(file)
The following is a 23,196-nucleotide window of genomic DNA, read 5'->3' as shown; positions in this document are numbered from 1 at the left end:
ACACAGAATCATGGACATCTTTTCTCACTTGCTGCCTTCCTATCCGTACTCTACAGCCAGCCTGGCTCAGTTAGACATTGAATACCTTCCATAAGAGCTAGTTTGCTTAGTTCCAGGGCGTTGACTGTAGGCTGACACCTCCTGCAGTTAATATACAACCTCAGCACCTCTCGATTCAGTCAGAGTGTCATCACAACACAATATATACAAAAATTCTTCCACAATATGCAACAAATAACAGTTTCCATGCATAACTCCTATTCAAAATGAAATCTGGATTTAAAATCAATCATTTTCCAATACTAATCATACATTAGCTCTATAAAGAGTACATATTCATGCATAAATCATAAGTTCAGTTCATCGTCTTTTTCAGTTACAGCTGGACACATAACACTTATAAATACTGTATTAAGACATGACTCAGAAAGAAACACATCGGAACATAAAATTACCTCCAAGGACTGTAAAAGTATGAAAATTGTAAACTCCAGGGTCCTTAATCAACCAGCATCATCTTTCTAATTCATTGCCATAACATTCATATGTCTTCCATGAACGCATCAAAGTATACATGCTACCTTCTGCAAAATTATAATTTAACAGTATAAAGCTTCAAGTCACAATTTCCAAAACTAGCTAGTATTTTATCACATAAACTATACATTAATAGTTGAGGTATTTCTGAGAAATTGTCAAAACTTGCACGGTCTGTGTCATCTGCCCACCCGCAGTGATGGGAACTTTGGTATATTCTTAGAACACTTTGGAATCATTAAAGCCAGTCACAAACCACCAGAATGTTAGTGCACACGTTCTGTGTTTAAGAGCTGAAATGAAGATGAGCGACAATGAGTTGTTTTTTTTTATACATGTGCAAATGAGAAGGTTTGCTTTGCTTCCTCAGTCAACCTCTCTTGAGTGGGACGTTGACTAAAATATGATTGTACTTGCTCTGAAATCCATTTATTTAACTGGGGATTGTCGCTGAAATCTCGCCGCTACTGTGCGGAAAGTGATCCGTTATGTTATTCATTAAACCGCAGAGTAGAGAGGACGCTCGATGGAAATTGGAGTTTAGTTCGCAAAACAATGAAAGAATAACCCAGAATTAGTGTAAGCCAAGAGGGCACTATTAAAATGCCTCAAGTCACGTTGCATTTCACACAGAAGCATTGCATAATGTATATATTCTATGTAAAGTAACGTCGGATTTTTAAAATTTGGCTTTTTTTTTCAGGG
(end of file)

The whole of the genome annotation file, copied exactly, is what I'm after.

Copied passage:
The following is a 23,196-nucleotide window of genomic DNA, read 5'->3' as shown; positions in this document are numbered from 1 at the left end:
ACACAGAATCATGGACATCTTTTCTCACTTGCTGCCTTCCTATCCGTACTCTACAGCCAGCCTGGCTCAGTTAGACATTGAATACCTTCCATAAGAGCTAGTTTGCTTAGTTCCAGGGCGTTGACTGTAGGCTGACACCTCCTGCAGTTAATATACAACCTCAGCACCTCTCGATTCAGTCAGAGTGTCATCACAACACAATATATACAAAAATTCTTCCACAATATGCAACAAATAACAGTTTCCATGCATAACTCCTATTCAAAATGAAATCTGGATTTAAAATCAATCATTTTCCAATACTAATCATACATTAGCTCTATAAAGAGTACATATTCATGCATAAATCATAAGTTCAGTTCATCGTCTTTTTCAGTTACAGCTGGACACATAACACTTATAAATACTGTATTAAGACATGACTCAGAAAGAAACACATCGGAACATAAAATTACCTCCAAGGACTGTAAAAGTATGAAAATTGTAAACTCCAGGGTCCTTAATCAACCAGCATCATCTTTCTAATTCATTGCCATAACATTCATATGTCTTCCATGAACGCATCAAAGTATACATGCTACCTTCTGCAAAATTATAATTTAACAGTATAAAGCTTCAAGTCACAATTTCCAAAACTAGCTAGTATTTTATCACATAAACTATACATTAATAGTTGAGGTATTTCTGAGAAATTGTCAAAACTTGCACGGTCTGTGTCATCTGCCCACCCGCAGTGATGGGAACTTTGGTATATTCTTAGAACACTTTGGAATCATTAAAGCCAGTCACAAACCACCAGAATGTTAGTGCACACGTTCTGTGTTTAAGAGCTGAAATGAAGATGAGCGACAATGAGTTGTTTTTTTTTATACATGTGCAAATGAGAAGGTTTGCTTTGCTTCCTCAGTCAACCTCTCTTGAGTGGGACGTTGACTAAAATATGATTGTACTTGCTCTGAAATCCATTTATTTAACTGGGGATTGTCGCTGAAATCTCGCCGCTACTGTGCGGAAAGTGATCCGTTATGTTATTCATTAAACCGCAGAGTAGAGAGGACGCTCGATGGAAATTGGAGTTTAGTTCGCAAAACAATGAAAGAATAACCCAGAATTAGTGTAAGCCAAGAGGGCACTATTAAAATGCCTCAAGTCACGTTGCATTTCACACAGAAGCATTGCATAATGTATATATTCTATGTAAAGTAACGTCGGATTTTTAAAATTTGGCTTTTTTTTTCAGGG